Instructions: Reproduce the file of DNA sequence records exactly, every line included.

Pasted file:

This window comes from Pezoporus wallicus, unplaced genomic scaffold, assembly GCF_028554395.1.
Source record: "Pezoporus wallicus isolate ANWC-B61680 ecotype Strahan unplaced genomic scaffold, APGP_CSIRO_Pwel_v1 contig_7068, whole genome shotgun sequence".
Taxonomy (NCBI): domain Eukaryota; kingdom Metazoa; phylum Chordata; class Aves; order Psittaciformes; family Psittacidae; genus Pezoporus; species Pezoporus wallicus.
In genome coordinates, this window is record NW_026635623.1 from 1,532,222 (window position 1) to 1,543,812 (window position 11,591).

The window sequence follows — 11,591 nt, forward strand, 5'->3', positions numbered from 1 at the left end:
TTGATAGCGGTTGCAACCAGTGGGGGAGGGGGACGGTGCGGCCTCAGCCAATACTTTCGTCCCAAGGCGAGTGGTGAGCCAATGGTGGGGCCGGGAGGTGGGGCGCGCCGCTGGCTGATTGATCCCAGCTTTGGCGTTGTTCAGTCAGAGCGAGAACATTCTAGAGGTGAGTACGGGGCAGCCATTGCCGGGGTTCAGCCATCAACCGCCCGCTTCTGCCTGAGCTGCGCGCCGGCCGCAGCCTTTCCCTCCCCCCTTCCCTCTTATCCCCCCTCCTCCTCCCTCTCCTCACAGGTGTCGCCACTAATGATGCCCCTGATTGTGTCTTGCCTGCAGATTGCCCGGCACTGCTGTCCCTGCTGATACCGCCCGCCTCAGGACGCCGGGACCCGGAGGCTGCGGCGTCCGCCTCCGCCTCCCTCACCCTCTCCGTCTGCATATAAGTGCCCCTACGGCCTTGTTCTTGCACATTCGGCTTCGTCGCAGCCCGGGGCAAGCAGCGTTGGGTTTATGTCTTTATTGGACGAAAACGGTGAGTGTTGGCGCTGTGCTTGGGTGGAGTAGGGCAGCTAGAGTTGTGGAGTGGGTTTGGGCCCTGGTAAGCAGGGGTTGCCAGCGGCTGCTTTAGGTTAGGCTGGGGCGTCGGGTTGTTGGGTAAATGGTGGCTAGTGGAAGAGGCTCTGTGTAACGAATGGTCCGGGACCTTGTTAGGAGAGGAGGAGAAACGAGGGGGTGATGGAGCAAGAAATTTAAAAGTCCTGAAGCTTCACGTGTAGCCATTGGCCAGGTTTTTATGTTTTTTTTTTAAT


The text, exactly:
This window comes from Pezoporus wallicus, unplaced genomic scaffold, assembly GCF_028554395.1.
Source record: "Pezoporus wallicus isolate ANWC-B61680 ecotype Strahan unplaced genomic scaffold, APGP_CSIRO_Pwel_v1 contig_7068, whole genome shotgun sequence".
Taxonomy (NCBI): domain Eukaryota; kingdom Metazoa; phylum Chordata; class Aves; order Psittaciformes; family Psittacidae; genus Pezoporus; species Pezoporus wallicus.
In genome coordinates, this window is record NW_026635623.1 from 1,532,222 (window position 1) to 1,543,812 (window position 11,591).

The window sequence follows — 11,591 nt, forward strand, 5'->3', positions numbered from 1 at the left end:
TTGATAGCGGTTGCAACCAGTGGGGGAGGGGGACGGTGCGGCCTCAGCCAATACTTTCGTCCCAAGGCGAGTGGTGAGCCAATGGTGGGGCCGGGAGGTGGGGCGCGCCGCTGGCTGATTGATCCCAGCTTTGGCGTTGTTCAGTCAGAGCGAGAACATTCTAGAGGTGAGTACGGGGCAGCCATTGCCGGGGTTCAGCCATCAACCGCCCGCTTCTGCCTGAGCTGCGCGCCGGCCGCAGCCTTTCCCTCCCCCCTTCCCTCTTATCCCCCCTCCTCCTCCCTCTCCTCACAGGTGTCGCCACTAATGATGCCCCTGATTGTGTCTTGCCTGCAGATTGCCCGGCACTGCTGTCCCTGCTGATACCGCCCGCCTCAGGACGCCGGGACCCGGAGGCTGCGGCGTCCGCCTCCGCCTCCCTCACCCTCTCCGTCTGCATATAAGTGCCCCTACGGCCTTGTTCTTGCACATTCGGCTTCGTCGCAGCCCGGGGCAAGCAGCGTTGGGTTTATGTCTTTATTGGACGAAAACGGTGAGTGTTGGCGCTGTGCTTGGGTGGAGTAGGGCAGCTAGAGTTGTGGAGTGGGTTTGGGCCCTGGTAAGCAGGGGTTGCCAGCGGCTGCTTTAGGTTAGGCTGGGGCGTCGGGTTGTTGGGTAAATGGTGGCTAGTGGAAGAGGCTCTGTGTAACGAATGGTCCGGGACCTTGTTAGGAGAGGAGGAGAAACGAGGGGGTGATGGAGCAAGAAATTTAAAAGTCCTGAAGCTTCACGTGTAGCCATTGGCCAGGTTTTTATGTTTTTTTTTTAAT